My Decade In Rap, Pt. 2 [2003-2005]
At this point I was back in Brooklyn and I was definitely on my NY shit. Ghostface’s The Pretty Toney Album, Jadakiss’ Kiss Of Death, Fabolous’ Real Talk, Talib Kweli’s The Beautiful Struggle, Mobb Deep’s Amerikaz Nightmare, Infamous Mobb’s Blood Thicker Than Water, Vol. 1, and Nas’ Street’s Disciple was the type of home cooking I was craving. Little did I know this would be my last supper with the cats from New York.
Hip-hop was expanding. It was getting bigger and the Big Apple would no longer be the boss of it. Those crazy kids down South were making all the right moves. Lil Jon was the king of crunk and anything he touched was gold. A party wasn’t a party until the DJ played a Southern set. Lil Scrappy’s “Head Bussa,” Trillville’s “Neva Eva,” Crime Mob’s “Knuck If You Buck,” and Petey Pablo’s “Freek-a-Leek.” Their sound would cause Fat Joe’s rap crew Terror Squad to lean back. Even better, their shit started to make sense. T.I. was now on everyone’s radar and when he delivered Urban Legend, featuring the smash “Bring Em Out” blessed with the Jay-Z sampled hook, which I saw as a co-sign from one king to the next, he was on his way to ruling over more than the South.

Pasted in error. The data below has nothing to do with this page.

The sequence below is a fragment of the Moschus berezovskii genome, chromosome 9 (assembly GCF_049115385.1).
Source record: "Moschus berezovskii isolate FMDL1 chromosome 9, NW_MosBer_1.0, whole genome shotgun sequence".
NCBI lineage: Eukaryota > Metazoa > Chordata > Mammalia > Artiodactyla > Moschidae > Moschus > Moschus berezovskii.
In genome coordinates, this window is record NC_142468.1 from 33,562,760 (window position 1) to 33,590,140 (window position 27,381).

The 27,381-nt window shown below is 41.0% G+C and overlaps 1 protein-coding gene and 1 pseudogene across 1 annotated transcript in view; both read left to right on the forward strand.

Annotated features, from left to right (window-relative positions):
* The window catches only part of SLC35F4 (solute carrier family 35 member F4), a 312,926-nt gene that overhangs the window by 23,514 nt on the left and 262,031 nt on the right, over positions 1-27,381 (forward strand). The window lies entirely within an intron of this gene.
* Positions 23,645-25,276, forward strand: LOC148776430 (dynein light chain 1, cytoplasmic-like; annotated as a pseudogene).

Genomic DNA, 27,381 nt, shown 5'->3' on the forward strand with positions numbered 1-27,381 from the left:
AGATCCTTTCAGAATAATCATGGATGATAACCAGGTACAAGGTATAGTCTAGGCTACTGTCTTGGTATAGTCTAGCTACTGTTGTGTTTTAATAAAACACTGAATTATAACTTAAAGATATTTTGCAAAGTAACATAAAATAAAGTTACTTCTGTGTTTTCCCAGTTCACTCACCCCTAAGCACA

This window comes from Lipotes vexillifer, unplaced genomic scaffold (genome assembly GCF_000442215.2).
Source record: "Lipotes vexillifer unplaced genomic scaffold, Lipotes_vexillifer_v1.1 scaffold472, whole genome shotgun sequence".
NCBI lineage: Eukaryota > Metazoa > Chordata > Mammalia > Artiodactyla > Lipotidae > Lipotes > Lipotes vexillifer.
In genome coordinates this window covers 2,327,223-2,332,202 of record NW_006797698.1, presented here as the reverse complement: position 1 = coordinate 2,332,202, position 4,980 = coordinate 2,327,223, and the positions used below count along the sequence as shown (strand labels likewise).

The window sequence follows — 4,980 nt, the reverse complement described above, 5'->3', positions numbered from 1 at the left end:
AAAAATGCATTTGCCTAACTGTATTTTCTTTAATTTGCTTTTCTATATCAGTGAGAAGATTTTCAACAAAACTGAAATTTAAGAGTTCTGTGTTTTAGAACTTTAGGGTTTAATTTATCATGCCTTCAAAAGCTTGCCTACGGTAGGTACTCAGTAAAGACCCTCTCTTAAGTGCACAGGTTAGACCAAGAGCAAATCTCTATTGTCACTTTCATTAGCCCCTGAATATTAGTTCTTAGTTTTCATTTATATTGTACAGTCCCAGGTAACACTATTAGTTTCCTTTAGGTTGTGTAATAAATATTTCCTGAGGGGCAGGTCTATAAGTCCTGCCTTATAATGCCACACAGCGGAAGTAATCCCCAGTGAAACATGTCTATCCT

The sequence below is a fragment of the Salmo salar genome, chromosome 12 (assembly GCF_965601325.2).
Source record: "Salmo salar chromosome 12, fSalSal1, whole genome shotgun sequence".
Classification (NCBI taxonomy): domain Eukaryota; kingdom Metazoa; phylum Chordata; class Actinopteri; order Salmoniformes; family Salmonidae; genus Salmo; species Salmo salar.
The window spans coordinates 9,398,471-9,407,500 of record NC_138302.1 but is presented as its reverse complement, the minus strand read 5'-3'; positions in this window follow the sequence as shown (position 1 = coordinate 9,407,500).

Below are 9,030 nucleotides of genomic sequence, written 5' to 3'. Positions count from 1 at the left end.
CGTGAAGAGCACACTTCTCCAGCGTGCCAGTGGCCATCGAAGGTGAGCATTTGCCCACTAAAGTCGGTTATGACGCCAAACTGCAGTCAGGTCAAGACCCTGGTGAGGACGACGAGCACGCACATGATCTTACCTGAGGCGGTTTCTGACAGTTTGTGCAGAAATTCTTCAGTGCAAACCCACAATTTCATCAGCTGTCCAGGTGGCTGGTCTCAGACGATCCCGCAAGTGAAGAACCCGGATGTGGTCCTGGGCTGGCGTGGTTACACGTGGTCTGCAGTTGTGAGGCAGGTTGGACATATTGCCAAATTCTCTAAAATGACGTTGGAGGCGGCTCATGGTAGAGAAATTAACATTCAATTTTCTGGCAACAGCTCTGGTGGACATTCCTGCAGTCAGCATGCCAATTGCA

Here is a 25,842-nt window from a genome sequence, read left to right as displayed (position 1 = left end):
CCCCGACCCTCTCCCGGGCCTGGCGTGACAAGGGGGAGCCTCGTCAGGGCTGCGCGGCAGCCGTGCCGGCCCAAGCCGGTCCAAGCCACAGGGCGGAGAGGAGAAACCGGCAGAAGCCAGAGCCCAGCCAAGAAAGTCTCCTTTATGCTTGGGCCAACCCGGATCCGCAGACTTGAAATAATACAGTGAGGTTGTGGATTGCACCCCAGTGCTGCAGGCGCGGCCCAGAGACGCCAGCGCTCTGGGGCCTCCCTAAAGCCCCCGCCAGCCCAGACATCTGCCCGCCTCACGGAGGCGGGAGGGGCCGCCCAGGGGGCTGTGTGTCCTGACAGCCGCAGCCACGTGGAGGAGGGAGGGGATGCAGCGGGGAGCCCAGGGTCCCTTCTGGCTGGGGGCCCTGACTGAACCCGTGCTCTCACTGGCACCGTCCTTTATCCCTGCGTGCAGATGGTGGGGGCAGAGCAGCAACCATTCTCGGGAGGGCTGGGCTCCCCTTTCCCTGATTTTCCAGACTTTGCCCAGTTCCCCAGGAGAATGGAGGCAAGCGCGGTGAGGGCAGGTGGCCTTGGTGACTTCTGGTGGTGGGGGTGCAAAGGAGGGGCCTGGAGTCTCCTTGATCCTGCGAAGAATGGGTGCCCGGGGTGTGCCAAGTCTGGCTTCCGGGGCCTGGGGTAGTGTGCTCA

Between Tip, Luda, Andre 3000, and Killer Mike the region was building a respectable stable of lyricist to balance out the crude nature of crunk music. However, they would still need more people to make it stick. In comes Lil Wayne. Coming off the bling-era, which he helped give birth to, the Cash Money rapper had been on the low for much of the decade. 2002’s 500 Degreez was okay, but on Tha Carter, Weezy was spittin’ hotter than 500 degrees. This would mark the beginning of his ascension to the title of “Best Rapper Alive.”
Another rapper who would make his mark in 2004 was Kanye West. The producer-turnt-rapper finally got his chance to shine and he didn’t disappoint with his debut, College Dropout. I had a hard time convincing some friends that ’Ye made a classic album. They kept throwing “he can’t rap” arguments in my face. I knew he wasn’t on par with the best, but homie’s earnest approach and soul-stirring production were undeniable.